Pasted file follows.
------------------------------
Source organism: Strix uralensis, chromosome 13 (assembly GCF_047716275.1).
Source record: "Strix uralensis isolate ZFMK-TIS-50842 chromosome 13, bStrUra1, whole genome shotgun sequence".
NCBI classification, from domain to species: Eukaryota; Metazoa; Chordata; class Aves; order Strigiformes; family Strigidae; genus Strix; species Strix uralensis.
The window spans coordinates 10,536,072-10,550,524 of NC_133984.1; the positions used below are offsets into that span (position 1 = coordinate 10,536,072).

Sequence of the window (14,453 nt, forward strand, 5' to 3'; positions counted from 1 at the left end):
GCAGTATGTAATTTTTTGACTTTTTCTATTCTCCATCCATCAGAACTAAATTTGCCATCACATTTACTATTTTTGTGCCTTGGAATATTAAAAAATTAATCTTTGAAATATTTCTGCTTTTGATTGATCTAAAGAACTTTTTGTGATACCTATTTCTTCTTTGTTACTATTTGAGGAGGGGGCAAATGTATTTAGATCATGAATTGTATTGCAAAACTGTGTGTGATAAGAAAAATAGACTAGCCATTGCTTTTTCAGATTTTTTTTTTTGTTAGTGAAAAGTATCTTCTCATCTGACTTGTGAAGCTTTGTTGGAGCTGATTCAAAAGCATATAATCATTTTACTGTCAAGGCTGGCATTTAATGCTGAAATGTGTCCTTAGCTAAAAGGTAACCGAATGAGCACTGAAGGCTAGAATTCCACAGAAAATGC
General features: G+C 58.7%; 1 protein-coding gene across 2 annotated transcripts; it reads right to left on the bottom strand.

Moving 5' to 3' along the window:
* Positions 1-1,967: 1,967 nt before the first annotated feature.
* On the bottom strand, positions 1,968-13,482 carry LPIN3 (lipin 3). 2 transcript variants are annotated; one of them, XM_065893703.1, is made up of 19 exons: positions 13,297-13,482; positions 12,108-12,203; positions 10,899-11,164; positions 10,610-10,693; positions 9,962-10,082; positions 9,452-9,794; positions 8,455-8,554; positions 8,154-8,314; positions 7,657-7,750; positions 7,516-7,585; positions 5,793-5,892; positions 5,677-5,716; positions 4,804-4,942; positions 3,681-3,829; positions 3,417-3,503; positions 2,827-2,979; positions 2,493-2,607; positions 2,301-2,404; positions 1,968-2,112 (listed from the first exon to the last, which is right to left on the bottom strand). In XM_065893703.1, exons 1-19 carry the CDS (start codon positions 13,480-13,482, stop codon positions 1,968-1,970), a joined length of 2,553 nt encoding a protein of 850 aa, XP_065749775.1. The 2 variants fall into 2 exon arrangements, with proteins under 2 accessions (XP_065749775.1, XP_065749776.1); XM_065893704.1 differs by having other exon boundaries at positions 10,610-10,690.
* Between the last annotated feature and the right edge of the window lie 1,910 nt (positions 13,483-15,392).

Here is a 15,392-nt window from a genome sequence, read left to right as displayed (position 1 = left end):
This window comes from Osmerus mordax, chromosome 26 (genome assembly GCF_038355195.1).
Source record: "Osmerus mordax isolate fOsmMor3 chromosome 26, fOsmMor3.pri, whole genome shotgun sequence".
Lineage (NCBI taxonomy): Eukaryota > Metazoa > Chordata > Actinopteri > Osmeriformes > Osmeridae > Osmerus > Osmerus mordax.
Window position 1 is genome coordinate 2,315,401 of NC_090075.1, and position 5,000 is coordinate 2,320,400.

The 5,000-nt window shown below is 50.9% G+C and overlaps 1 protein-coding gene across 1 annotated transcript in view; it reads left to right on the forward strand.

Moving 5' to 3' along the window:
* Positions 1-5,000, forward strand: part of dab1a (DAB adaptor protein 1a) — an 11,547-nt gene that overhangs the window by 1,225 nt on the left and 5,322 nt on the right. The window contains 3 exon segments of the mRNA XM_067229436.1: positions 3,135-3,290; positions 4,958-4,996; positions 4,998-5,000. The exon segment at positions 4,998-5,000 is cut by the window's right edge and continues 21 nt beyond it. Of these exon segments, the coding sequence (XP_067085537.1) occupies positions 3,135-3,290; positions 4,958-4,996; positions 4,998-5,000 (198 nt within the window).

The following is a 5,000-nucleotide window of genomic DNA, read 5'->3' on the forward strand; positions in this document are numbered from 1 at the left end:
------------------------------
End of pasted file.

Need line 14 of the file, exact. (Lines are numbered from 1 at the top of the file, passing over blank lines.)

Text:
Source record: "Osmerus mordax isolate fOsmMor3 chromosome 26, fOsmMor3.pri, whole genome shotgun sequence".